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Seller ordered to obtain severance of residential properties to complete transaction

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In a real estate transaction, the seller must be in a position to ensure that good title is conveyed to a buyer at closing. 

In the time leading up to the scheduled completion date, a buyer’s lawyer will usually conduct a title search of the property being purchased to ensure that it has not merged with any adjoining properties under Ontario’s Planning Act. 


Merger of titles


Merger of titles may occur when the same owner acquires the title to two or more adjacent properties, with the consequence that they cannot re-sell the merged properties separately without obtaining a severance from the municipality.

If such a title merger has occurred, the buyer may be in a position to refuse to close and to obtain the return of any deposit paid. 

However, the Agreement of Purchase and Sale (APS) may also require the seller to take steps to ensure compliance with the Planning Act if the buyer wishes to complete the transaction.

Kanthian v. Hastings Local Housing Corporation involved the sale of two adjacent properties in Belleville, Ont. to the plaintiff by the Hastings Local Housing Corporation (HLHC).

In January 2001, as part of the transfer of housing responsibility from the provincial government to municipalities, HLHC became the owner of the two properties and used them for affordable housing for approximately 17 years before listing them for sale.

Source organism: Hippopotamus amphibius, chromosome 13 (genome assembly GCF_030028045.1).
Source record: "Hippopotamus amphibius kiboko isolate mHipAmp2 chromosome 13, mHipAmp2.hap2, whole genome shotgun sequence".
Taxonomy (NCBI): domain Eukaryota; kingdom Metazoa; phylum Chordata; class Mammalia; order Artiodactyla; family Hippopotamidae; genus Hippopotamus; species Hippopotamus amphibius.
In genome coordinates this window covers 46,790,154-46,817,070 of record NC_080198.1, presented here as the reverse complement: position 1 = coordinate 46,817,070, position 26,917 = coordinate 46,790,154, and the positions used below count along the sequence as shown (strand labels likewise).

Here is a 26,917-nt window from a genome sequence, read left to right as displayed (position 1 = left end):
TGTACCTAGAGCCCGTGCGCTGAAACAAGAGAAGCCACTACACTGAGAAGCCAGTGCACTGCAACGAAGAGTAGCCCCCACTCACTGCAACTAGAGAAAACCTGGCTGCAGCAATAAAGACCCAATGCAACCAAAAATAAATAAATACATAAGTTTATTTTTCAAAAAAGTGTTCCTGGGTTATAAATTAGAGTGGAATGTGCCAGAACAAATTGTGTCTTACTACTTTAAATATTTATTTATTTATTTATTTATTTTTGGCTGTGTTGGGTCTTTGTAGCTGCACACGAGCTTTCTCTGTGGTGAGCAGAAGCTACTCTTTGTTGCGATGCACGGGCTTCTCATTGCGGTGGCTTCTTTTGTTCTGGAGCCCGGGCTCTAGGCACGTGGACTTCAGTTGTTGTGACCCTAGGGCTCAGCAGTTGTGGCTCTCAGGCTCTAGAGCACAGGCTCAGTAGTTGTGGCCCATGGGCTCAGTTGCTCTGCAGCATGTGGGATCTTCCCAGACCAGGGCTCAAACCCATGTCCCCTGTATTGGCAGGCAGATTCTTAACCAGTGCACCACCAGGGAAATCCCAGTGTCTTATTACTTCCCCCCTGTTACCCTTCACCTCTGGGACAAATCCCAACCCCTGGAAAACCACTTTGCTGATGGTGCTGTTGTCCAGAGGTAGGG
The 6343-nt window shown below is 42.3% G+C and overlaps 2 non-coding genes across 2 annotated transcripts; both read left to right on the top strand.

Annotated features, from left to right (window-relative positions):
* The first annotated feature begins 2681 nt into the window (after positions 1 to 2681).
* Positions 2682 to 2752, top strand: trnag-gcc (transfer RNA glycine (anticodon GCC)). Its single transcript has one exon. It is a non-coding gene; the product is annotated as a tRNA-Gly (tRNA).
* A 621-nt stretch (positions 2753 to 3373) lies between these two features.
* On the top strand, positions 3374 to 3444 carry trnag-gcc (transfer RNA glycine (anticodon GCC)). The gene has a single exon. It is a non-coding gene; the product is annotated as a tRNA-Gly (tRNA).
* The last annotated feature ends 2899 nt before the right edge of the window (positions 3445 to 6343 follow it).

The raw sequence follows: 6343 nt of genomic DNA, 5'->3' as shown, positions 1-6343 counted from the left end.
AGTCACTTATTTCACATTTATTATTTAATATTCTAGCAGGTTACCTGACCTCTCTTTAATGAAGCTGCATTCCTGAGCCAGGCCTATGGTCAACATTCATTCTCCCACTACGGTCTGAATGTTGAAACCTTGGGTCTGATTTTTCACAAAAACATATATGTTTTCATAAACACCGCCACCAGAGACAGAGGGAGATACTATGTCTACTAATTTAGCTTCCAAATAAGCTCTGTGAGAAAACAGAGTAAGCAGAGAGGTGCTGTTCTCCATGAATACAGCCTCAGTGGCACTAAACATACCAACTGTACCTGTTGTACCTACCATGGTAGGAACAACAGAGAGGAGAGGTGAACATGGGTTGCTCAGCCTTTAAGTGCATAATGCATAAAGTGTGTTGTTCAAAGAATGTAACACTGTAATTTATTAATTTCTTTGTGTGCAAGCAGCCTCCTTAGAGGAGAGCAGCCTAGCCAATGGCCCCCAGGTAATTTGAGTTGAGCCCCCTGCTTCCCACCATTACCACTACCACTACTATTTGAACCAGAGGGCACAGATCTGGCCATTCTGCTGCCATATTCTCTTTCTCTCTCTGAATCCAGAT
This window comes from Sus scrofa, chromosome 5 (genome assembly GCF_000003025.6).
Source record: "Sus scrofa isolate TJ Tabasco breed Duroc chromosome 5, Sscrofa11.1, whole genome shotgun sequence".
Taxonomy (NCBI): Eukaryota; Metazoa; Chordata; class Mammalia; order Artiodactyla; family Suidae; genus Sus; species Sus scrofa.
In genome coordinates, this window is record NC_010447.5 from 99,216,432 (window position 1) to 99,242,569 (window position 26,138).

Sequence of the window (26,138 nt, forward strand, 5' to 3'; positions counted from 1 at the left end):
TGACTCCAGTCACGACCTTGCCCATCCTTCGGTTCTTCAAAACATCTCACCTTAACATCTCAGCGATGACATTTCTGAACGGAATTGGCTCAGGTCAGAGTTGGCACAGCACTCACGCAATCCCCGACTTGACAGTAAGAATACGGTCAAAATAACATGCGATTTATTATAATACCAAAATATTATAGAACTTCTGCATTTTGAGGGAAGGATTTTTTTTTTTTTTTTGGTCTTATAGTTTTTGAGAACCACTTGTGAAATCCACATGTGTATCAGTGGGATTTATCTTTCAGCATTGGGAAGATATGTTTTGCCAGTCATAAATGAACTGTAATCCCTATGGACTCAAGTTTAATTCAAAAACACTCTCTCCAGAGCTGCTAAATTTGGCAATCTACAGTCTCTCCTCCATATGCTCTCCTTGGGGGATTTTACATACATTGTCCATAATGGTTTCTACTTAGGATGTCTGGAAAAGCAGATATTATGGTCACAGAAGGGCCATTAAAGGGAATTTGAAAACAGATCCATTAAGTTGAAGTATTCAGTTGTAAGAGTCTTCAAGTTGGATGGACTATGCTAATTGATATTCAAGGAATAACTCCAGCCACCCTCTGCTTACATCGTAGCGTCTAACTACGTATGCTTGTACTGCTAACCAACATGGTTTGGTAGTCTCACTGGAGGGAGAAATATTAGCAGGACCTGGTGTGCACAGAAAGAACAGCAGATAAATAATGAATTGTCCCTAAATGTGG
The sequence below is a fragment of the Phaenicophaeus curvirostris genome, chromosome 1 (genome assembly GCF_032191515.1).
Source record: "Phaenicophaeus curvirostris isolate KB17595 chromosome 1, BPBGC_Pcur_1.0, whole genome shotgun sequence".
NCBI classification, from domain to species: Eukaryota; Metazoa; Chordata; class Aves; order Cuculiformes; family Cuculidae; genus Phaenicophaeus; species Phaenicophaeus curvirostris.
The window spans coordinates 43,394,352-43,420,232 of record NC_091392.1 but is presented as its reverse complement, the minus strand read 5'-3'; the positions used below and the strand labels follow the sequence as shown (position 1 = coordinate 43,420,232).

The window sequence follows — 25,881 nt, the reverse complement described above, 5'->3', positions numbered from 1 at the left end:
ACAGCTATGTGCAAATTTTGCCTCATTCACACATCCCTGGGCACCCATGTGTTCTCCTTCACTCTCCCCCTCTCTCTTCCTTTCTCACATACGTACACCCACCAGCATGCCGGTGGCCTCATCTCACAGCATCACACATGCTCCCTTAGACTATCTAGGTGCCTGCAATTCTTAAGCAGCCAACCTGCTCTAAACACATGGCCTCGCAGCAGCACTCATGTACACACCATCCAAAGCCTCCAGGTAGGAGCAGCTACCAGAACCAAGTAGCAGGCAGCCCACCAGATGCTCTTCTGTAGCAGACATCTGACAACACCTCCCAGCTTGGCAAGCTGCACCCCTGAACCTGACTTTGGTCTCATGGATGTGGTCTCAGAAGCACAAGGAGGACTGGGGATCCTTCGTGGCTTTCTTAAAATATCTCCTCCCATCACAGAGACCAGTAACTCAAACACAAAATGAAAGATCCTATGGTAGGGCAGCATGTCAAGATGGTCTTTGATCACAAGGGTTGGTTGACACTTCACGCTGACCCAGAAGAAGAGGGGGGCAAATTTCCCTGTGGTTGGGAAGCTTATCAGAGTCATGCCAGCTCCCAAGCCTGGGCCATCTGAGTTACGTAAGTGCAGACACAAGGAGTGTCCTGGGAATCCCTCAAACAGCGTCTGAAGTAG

In 2017, the plaintiff buyer and HLHC entered into a separate APS for each of the two properties. The scheduled completion date was April 28, 2017.

On April 13, 2017, the plaintiff’s real estate solicitor sent HLHC’s real estate solicitor a requisition letter which noted that titles to the two properties had merged with each other along with titles to abutting lands.

 The requisition letter included a request for, among other things, the completion of statements confirming compliance with the Planning Act.

Upon determining that HLHC would have to obtain severance of the properties in order to proceed with the sale, the plaintiff advised HLHC’s lawyer that he expected HLHC to apply for severance and that he was prepared to postpone the closing date until 15 days after severance was obtained.


Severance of the properties


HLHC took no steps to apply for severance as it determined that doing so would have been too time-consuming and expensive without a guaranteed outcome.

Instead, HLHC’s lawyer informed the buyer’s lawyer that HLCH would be unable to satisfy the requisition by the scheduled closing date. HLHC took the position that the APS was, therefore, at an end and refunded the plaintiff’s deposit.

In order to salvage the deals, the plaintiff offered to apply for and pay for the severance himself or, alternatively, to purchase the entire block of adjacent properties with a commitment to honour the existing rented tenancies. 

Neither offer was accepted. HLHC refused to extend the closing date and made no attempt to apply for severance.


A motion for summary judgement


The plaintiff sued HLHC and brought a motion for summary judgment. The plaintiff claimed that because the APS did not close, he was unable to close three other purchases in his own name and was forced to assign them to a third party.

At issue in the motion were two clauses that are included in the standard Ontario Real Estate Association (OREA) form of APS, clause 10 (Title) and 15 (Planning Act).

Clause 10 requires a seller to convey title to a property to a buyer “good and free from all registered restrictions, charges, liens and encumbrances.”